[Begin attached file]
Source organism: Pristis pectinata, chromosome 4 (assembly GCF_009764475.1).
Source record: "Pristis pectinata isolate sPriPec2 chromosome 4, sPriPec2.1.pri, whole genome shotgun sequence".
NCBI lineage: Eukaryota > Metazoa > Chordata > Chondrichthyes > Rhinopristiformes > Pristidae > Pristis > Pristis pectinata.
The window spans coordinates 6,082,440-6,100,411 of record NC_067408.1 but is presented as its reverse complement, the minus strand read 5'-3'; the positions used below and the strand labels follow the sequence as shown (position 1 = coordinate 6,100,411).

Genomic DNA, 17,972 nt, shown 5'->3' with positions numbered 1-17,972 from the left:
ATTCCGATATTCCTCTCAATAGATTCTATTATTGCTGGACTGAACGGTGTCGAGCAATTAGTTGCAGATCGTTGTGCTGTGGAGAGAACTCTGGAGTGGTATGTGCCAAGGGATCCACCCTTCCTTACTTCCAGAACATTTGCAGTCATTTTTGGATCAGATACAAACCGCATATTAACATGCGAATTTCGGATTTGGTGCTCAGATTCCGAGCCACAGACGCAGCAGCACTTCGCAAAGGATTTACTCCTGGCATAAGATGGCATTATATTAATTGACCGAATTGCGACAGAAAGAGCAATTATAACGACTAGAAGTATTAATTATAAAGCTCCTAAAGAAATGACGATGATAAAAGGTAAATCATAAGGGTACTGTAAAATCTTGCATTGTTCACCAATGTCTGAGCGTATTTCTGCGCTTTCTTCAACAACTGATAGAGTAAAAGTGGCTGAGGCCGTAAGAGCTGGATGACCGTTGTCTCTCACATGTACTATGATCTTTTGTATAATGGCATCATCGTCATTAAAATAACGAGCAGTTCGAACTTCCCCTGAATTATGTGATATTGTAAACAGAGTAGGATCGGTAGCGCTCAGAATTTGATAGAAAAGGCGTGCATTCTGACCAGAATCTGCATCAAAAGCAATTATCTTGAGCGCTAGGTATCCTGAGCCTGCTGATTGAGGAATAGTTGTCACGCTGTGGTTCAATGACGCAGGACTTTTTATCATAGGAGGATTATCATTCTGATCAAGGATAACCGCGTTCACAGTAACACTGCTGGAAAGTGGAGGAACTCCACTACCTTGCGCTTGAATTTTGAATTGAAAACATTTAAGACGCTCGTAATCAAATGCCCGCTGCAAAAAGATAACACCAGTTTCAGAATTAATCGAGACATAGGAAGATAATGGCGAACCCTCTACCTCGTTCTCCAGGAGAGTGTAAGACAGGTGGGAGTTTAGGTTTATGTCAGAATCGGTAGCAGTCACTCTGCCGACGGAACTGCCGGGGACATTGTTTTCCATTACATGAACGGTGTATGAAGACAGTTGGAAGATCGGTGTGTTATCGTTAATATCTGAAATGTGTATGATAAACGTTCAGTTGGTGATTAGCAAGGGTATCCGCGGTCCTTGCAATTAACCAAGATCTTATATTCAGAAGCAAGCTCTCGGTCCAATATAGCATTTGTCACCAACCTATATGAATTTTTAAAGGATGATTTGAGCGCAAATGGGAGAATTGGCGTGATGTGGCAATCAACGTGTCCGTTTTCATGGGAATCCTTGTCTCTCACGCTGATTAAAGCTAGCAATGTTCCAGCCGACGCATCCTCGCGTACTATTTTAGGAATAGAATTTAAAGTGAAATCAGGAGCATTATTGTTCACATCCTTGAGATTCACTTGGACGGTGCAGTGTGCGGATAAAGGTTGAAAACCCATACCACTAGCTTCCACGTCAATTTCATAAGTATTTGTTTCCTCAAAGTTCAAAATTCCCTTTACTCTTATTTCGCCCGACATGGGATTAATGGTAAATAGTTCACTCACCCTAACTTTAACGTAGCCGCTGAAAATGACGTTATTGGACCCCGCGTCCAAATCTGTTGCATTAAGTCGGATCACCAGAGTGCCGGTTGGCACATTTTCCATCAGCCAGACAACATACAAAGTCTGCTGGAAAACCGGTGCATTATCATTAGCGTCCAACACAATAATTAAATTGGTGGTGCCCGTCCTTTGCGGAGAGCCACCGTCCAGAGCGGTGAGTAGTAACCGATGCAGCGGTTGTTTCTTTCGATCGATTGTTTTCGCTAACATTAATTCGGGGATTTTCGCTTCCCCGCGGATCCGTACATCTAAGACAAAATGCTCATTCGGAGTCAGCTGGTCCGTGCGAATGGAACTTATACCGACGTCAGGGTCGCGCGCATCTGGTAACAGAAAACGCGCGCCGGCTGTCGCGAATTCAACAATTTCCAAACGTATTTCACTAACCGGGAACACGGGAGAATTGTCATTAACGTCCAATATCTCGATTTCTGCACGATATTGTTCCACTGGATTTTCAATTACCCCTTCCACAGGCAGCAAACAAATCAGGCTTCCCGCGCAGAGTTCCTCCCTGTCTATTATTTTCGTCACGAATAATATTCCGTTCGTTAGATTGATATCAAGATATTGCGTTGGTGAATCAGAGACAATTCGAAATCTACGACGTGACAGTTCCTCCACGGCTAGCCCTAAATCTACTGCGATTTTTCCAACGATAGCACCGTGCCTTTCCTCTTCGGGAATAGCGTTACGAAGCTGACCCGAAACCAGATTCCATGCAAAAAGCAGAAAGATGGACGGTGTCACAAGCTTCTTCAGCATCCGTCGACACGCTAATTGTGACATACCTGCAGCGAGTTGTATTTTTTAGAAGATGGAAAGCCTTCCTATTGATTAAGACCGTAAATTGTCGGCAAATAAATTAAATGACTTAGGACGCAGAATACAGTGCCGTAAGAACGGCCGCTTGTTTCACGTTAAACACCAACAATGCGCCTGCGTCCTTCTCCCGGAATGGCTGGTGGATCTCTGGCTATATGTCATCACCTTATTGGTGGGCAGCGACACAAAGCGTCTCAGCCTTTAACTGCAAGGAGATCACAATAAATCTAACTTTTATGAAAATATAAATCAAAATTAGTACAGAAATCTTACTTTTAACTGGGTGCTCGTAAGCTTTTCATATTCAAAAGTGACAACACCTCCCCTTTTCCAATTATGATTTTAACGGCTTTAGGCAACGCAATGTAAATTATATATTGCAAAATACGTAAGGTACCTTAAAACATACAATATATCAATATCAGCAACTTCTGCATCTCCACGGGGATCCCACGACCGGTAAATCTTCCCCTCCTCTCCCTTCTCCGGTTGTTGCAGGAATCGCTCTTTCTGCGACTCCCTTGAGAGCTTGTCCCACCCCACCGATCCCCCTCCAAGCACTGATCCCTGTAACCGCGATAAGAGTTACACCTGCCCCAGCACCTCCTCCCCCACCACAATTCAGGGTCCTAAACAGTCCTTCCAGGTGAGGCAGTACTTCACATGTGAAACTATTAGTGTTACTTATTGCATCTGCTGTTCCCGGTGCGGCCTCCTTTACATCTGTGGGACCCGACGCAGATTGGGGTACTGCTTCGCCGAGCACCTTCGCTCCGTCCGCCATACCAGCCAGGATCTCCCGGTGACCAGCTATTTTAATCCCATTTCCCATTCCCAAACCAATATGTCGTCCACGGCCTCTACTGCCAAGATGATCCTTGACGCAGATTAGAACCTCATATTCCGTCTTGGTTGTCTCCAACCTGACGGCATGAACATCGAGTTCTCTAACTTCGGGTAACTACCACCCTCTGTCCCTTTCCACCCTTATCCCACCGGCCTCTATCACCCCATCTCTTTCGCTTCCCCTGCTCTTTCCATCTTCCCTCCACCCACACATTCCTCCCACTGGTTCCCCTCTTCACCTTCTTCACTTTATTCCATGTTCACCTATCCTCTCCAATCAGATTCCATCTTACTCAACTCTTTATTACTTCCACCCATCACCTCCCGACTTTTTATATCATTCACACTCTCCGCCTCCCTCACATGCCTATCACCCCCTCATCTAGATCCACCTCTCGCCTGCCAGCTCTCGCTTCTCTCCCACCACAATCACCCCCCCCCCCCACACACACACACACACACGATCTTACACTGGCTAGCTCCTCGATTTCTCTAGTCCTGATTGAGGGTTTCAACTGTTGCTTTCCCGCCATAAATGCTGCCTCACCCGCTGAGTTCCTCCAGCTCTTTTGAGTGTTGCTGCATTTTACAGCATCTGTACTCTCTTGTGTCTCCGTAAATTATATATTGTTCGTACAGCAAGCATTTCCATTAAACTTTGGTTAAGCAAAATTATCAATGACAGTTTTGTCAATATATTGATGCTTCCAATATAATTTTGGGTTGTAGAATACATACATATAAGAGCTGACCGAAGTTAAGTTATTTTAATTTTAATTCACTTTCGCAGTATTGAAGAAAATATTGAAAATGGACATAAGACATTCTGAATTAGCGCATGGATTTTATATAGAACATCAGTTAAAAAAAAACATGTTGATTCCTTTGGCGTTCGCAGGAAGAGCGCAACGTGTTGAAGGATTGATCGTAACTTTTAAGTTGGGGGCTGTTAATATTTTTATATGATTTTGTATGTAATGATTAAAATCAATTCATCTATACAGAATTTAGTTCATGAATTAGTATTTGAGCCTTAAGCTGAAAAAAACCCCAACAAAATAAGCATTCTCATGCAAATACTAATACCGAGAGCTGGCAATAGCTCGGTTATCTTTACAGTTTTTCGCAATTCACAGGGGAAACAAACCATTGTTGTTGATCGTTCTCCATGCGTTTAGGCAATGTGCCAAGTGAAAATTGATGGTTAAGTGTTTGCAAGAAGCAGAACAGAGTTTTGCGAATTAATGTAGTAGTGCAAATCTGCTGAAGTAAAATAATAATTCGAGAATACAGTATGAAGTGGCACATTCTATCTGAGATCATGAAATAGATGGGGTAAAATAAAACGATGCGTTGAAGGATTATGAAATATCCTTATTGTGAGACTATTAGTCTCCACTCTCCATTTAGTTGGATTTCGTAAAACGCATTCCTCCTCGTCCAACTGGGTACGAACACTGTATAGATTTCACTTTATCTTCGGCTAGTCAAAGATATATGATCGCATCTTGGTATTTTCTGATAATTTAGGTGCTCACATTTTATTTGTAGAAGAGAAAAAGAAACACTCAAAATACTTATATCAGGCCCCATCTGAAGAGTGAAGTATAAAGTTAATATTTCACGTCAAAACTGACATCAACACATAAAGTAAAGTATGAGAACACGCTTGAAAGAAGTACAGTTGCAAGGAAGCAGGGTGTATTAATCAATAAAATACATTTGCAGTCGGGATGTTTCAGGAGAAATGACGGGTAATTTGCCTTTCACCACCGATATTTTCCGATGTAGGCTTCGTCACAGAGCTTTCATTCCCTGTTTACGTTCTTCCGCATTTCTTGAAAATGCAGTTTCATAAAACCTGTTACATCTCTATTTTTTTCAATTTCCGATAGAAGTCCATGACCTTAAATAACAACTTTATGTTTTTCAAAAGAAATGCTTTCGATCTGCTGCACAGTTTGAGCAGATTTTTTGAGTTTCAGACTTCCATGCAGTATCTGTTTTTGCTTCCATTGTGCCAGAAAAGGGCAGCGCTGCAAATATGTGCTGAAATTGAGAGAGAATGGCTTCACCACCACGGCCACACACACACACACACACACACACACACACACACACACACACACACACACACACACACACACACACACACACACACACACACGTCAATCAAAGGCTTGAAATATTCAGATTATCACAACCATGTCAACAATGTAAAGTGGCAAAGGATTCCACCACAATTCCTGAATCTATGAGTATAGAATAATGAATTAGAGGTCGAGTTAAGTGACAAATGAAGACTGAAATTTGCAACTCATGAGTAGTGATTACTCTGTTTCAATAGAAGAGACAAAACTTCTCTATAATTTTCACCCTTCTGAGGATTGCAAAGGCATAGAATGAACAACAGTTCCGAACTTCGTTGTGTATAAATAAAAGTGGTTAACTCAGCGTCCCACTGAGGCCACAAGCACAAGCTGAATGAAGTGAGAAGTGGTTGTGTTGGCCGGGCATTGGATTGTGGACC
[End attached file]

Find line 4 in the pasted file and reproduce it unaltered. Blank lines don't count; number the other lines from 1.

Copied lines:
The window spans coordinates 6,082,440-6,100,411 of record NC_067408.1 but is presented as its reverse complement, the minus strand read 5'-3'; the positions used below and the strand labels follow the sequence as shown (position 1 = coordinate 6,100,411).